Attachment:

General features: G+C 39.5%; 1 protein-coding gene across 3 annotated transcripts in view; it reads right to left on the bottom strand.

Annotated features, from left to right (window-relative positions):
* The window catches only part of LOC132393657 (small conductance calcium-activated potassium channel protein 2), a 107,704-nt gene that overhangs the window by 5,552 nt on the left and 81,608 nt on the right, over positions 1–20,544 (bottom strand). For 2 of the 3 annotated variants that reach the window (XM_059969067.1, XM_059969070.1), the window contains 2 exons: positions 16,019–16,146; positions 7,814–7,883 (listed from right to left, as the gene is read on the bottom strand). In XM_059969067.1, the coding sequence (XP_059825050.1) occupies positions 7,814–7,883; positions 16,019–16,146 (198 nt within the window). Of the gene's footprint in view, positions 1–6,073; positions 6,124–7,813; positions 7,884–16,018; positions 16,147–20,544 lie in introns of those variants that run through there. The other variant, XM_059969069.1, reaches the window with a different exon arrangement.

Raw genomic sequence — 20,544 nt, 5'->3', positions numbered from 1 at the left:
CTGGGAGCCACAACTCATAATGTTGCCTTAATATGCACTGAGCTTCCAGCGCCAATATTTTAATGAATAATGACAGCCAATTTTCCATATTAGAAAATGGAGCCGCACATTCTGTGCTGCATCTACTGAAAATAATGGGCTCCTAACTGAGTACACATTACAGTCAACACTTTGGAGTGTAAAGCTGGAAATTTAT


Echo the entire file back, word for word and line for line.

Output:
General features: G+C 39.5%; 1 protein-coding gene across 3 annotated transcripts in view; it reads right to left on the bottom strand.

Annotated features, from left to right (window-relative positions):
* The window catches only part of LOC132393657 (small conductance calcium-activated potassium channel protein 2), a 107,704-nt gene that overhangs the window by 5,552 nt on the left and 81,608 nt on the right, over positions 1–20,544 (bottom strand). For 2 of the 3 annotated variants that reach the window (XM_059969067.1, XM_059969070.1), the window contains 2 exons: positions 16,019–16,146; positions 7,814–7,883 (listed from right to left, as the gene is read on the bottom strand). In XM_059969067.1, the coding sequence (XP_059825050.1) occupies positions 7,814–7,883; positions 16,019–16,146 (198 nt within the window). Of the gene's footprint in view, positions 1–6,073; positions 6,124–7,813; positions 7,884–16,018; positions 16,147–20,544 lie in introns of those variants that run through there. The other variant, XM_059969069.1, reaches the window with a different exon arrangement.

Raw genomic sequence — 20,544 nt, 5'->3', positions numbered from 1 at the left:
CTGGGAGCCACAACTCATAATGTTGCCTTAATATGCACTGAGCTTCCAGCGCCAATATTTTAATGAATAATGACAGCCAATTTTCCATATTAGAAAATGGAGCCGCACATTCTGTGCTGCATCTACTGAAAATAATGGGCTCCTAACTGAGTACACATTACAGTCAACACTTTGGAGTGTAAAGCTGGAAATTTAT